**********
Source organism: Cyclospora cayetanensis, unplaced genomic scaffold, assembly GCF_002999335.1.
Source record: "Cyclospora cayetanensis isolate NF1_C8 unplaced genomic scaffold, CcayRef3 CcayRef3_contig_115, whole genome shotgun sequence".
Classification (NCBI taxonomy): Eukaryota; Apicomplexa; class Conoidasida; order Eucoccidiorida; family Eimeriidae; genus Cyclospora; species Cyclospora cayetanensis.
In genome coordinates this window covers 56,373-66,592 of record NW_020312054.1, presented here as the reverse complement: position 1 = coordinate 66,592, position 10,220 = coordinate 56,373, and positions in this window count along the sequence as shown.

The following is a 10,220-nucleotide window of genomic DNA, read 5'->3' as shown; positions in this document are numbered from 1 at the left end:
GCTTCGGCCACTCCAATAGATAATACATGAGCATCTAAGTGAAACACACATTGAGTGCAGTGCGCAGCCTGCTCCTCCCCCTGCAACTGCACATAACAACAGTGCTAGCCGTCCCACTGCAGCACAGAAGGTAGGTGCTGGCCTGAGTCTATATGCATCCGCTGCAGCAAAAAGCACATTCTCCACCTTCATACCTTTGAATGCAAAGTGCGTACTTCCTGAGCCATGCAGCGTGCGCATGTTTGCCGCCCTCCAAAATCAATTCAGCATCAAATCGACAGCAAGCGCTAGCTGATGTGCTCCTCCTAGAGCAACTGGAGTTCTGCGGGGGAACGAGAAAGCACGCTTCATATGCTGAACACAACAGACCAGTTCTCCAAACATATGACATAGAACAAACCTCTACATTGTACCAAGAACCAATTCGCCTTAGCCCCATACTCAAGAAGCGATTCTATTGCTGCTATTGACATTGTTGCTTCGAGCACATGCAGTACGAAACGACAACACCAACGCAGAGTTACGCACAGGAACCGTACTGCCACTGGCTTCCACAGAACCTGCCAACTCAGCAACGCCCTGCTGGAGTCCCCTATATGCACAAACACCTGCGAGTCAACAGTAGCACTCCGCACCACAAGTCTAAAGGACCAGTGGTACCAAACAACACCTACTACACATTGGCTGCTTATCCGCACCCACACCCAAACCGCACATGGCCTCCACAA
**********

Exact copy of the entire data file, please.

Source organism: Cyclospora cayetanensis, unplaced genomic scaffold, assembly GCF_002999335.1.
Source record: "Cyclospora cayetanensis isolate NF1_C8 unplaced genomic scaffold, CcayRef3 CcayRef3_contig_115, whole genome shotgun sequence".
Classification (NCBI taxonomy): Eukaryota; Apicomplexa; class Conoidasida; order Eucoccidiorida; family Eimeriidae; genus Cyclospora; species Cyclospora cayetanensis.
In genome coordinates this window covers 56,373-66,592 of record NW_020312054.1, presented here as the reverse complement: position 1 = coordinate 66,592, position 10,220 = coordinate 56,373, and positions in this window count along the sequence as shown.

The following is a 10,220-nucleotide window of genomic DNA, read 5'->3' as shown; positions in this document are numbered from 1 at the left end:
GCTTCGGCCACTCCAATAGATAATACATGAGCATCTAAGTGAAACACACATTGAGTGCAGTGCGCAGCCTGCTCCTCCCCCTGCAACTGCACATAACAACAGTGCTAGCCGTCCCACTGCAGCACAGAAGGTAGGTGCTGGCCTGAGTCTATATGCATCCGCTGCAGCAAAAAGCACATTCTCCACCTTCATACCTTTGAATGCAAAGTGCGTACTTCCTGAGCCATGCAGCGTGCGCATGTTTGCCGCCCTCCAAAATCAATTCAGCATCAAATCGACAGCAAGCGCTAGCTGATGTGCTCCTCCTAGAGCAACTGGAGTTCTGCGGGGGAACGAGAAAGCACGCTTCATATGCTGAACACAACAGACCAGTTCTCCAAACATATGACATAGAACAAACCTCTACATTGTACCAAGAACCAATTCGCCTTAGCCCCATACTCAAGAAGCGATTCTATTGCTGCTATTGACATTGTTGCTTCGAGCACATGCAGTACGAAACGACAACACCAACGCAGAGTTACGCACAGGAACCGTACTGCCACTGGCTTCCACAGAACCTGCCAACTCAGCAACGCCCTGCTGGAGTCCCCTATATGCACAAACACCTGCGAGTCAACAGTAGCACTCCGCACCACAAGTCTAAAGGACCAGTGGTACCAAACAACACCTACTACACATTGGCTGCTTATCCGCACCCACACCCAAACCGCACATGGCCTCCACAA